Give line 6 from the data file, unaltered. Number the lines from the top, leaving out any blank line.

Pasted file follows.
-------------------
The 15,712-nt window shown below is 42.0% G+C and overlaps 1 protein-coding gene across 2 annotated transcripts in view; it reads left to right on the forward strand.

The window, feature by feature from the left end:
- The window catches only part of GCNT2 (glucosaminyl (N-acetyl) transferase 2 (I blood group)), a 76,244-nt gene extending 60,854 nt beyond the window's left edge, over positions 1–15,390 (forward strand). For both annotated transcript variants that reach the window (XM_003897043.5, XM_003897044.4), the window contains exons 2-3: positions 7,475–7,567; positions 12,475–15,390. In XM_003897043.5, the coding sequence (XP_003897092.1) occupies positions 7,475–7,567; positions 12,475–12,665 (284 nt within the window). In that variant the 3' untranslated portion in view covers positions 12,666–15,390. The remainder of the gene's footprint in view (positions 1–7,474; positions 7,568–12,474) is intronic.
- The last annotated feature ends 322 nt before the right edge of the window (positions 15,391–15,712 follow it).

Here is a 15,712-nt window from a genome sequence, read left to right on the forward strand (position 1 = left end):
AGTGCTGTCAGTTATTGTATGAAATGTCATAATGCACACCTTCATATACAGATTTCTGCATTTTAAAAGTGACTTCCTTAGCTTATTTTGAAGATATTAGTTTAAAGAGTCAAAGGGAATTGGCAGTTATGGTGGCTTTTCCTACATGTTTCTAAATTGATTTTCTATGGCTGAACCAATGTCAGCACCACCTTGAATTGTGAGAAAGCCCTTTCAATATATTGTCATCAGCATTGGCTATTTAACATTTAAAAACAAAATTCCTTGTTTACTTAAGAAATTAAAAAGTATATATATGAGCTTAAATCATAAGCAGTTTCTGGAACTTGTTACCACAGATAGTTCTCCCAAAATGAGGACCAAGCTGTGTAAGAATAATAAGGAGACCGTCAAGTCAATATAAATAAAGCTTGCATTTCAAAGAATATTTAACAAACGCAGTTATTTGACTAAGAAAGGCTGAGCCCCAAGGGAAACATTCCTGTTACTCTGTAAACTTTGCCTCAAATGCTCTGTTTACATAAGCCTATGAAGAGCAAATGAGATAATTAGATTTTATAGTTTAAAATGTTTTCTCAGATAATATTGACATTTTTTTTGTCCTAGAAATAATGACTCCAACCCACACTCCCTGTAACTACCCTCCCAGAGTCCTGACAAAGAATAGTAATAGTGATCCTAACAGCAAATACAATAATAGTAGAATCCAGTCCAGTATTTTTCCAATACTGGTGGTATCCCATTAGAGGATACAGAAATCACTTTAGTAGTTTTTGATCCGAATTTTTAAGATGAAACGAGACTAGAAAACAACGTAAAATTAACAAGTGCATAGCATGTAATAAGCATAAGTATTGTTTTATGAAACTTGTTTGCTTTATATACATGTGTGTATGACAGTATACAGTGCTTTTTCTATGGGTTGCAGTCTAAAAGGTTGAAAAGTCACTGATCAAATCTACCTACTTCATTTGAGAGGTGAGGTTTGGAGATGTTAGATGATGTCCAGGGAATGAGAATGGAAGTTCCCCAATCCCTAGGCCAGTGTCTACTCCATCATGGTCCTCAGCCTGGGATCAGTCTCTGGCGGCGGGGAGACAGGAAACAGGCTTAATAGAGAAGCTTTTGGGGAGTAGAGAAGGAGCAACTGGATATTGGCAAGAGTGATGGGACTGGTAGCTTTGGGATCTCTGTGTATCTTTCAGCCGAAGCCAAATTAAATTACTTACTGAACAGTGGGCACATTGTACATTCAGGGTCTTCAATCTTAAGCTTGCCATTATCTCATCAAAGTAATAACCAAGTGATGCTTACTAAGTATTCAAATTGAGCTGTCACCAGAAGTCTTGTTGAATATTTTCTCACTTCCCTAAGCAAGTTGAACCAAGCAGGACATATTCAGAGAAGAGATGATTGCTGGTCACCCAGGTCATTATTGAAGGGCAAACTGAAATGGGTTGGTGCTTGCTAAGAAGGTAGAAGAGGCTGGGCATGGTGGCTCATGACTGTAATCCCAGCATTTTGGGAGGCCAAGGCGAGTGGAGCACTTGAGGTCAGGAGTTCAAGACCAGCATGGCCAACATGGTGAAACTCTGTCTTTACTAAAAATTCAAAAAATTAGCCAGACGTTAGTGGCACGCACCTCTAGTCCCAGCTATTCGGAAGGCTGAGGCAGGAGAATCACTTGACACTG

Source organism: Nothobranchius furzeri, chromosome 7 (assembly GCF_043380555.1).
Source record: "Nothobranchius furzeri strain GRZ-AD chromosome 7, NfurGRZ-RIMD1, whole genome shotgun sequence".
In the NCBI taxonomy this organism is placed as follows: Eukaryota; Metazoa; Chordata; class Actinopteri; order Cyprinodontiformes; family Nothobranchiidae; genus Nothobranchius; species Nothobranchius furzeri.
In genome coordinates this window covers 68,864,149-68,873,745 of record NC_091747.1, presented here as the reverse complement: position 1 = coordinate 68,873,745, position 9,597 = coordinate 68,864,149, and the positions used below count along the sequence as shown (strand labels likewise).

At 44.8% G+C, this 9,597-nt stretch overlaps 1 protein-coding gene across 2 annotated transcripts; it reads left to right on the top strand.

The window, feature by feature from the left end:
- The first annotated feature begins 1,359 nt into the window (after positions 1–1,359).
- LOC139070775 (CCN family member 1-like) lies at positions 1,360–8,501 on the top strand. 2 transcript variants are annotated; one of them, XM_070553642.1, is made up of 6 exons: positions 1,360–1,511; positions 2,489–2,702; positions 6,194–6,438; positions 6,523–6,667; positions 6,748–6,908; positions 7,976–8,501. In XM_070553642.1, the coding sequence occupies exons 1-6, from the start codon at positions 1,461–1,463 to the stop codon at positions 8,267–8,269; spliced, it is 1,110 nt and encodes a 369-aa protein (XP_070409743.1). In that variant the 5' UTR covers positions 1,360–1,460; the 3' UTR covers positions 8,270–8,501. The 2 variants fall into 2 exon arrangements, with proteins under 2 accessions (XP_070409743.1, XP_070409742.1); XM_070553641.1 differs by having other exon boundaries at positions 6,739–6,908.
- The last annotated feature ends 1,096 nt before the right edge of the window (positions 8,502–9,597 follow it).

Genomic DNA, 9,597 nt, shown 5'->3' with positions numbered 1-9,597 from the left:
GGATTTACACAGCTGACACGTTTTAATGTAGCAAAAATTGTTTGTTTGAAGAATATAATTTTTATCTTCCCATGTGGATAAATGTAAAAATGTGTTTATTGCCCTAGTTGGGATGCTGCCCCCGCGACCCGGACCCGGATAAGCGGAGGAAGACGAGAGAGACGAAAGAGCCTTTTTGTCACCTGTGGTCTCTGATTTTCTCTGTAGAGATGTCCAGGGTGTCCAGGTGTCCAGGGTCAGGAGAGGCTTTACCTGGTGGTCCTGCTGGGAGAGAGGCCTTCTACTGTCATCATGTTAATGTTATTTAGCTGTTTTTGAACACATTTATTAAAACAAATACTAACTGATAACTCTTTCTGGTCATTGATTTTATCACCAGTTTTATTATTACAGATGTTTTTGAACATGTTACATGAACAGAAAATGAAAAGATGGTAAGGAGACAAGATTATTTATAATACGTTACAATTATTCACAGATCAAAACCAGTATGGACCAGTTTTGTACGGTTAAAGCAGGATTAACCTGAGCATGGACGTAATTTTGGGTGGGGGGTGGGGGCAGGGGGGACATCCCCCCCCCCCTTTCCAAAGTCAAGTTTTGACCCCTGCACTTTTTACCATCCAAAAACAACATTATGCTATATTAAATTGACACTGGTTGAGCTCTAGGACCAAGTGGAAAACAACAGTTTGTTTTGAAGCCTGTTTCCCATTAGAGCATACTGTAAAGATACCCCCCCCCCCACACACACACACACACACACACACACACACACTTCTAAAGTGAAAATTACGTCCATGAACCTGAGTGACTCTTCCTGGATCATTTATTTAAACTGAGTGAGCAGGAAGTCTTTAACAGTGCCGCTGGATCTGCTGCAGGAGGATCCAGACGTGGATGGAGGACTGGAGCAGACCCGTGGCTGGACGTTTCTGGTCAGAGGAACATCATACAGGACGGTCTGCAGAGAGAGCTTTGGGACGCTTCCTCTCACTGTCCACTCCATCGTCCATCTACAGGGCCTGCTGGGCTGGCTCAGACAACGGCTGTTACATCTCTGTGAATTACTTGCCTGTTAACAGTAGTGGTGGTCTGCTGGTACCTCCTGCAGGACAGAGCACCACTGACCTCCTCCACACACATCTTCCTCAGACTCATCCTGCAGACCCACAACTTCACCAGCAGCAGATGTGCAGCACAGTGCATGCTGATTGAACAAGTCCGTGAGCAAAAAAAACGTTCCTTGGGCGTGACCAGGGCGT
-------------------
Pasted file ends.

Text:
AGTGCTGTCAGTTATTGTATGAAATGTCATAATGCACACCTTCATATACAGATTTCTGCATTTTAAAAGTGACTTCCTTAGCTTATTTTGAAGATATTAGTTTAAAGAGTCAAAGGGAATTGGCAGTTATGGTGGCTTTTCCTACATGTTTCTAAATTGATTTTCTATGGCTGAACCAATGTCAGCACCACCTTGAATTGTGAGAAAGCCCTTTCAATATATTGTCATCAGCATTGGCTATTTAACATTTAAAAACAAAATTCCTTGTTTACTTAAGAAATTAAAAAGTATATATATGAGCTTAAATCATAAGCAGTTTCTGGAACTTGTTACCACAGATAGTTCTCCCAAAATGAGGACCAAGCTGTGTAAGAATAATAAGGAGACCGTCAAGTCAATATAAATAAAGCTTGCATTTCAAAGAATATTTAACAAACGCAGTTATTTGACTAAGAAAGGCTGAGCCCCAAGGGAAACATTCCTGTTACTCTGTAAACTTTGCCTCAAATGCTCTGTTTACATAAGCCTATGAAGAGCAAATGAGATAATTAGATTTTATAGTTTAAAATGTTTTCTCAGATAATATTGACATTTTTTTTGTCCTAGAAATAATGACTCCAACCCACACTCCCTGTAACTACCCTCCCAGAGTCCTGACAAAGAATAGTAATAGTGATCCTAACAGCAAATACAATAATAGTAGAATCCAGTCCAGTATTTTTCCAATACTGGTGGTATCCCATTAGAGGATACAGAAATCACTTTAGTAGTTTTTGATCCGAATTTTTAAGATGAAACGAGACTAGAAAACAACGTAAAATTAACAAGTGCATAGCATGTAATAAGCATAAGTATTGTTTTATGAAACTTGTTTGCTTTATATACATGTGTGTATGACAGTATACAGTGCTTTTTCTATGGGTTGCAGTCTAAAAGGTTGAAAAGTCACTGATCAAATCTACCTACTTCATTTGAGAGGTGAGGTTTGGAGATGTTAGATGATGTCCAGGGAATGAGAATGGAAGTTCCCCAATCCCTAGGCCAGTGTCTACTCCATCATGGTCCTCAGCCTGGGATCAGTCTCTGGCGGCGGGGAGACAGGAAACAGGCTTAATAGAGAAGCTTTTGGGGAGTAGAGAAGGAGCAACTGGATATTGGCAAGAGTGATGGGACTGGTAGCTTTGGGATCTCTGTGTATCTTTCAGCCGAAGCCAAATTAAATTACTTACTGAACAGTGGGCACATTGTACATTCAGGGTCTTCAATCTTAAGCTTGCCATTATCTCATCAAAGTAATAACCAAGTGATGCTTACTAAGTATTCAAATTGAGCTGTCACCAGAAGTCTTGTTGAATATTTTCTCACTTCCCTAAGCAAGTTGAACCAAGCAGGACATATTCAGAGAAGAGATGATTGCTGGTCACCCAGGTCATTATTGAAGGGCAAACTGAAATGGGTTGGTGCTTGCTAAGAAGGTAGAAGAGGCTGGGCATGGTGGCTCATGACTGTAATCCCAGCATTTTGGGAGGCCAAGGCGAGTGGAGCACTTGAGGTCAGGAGTTCAAGACCAGCATGGCCAACATGGTGAAACTCTGTCTTTACTAAAAATTCAAAAAATTAGCCAGACGTTAGTGGCACGCACCTCTAGTCCCAGCTATTCGGAAGGCTGAGGCAGGAGAATCACTTGACACTG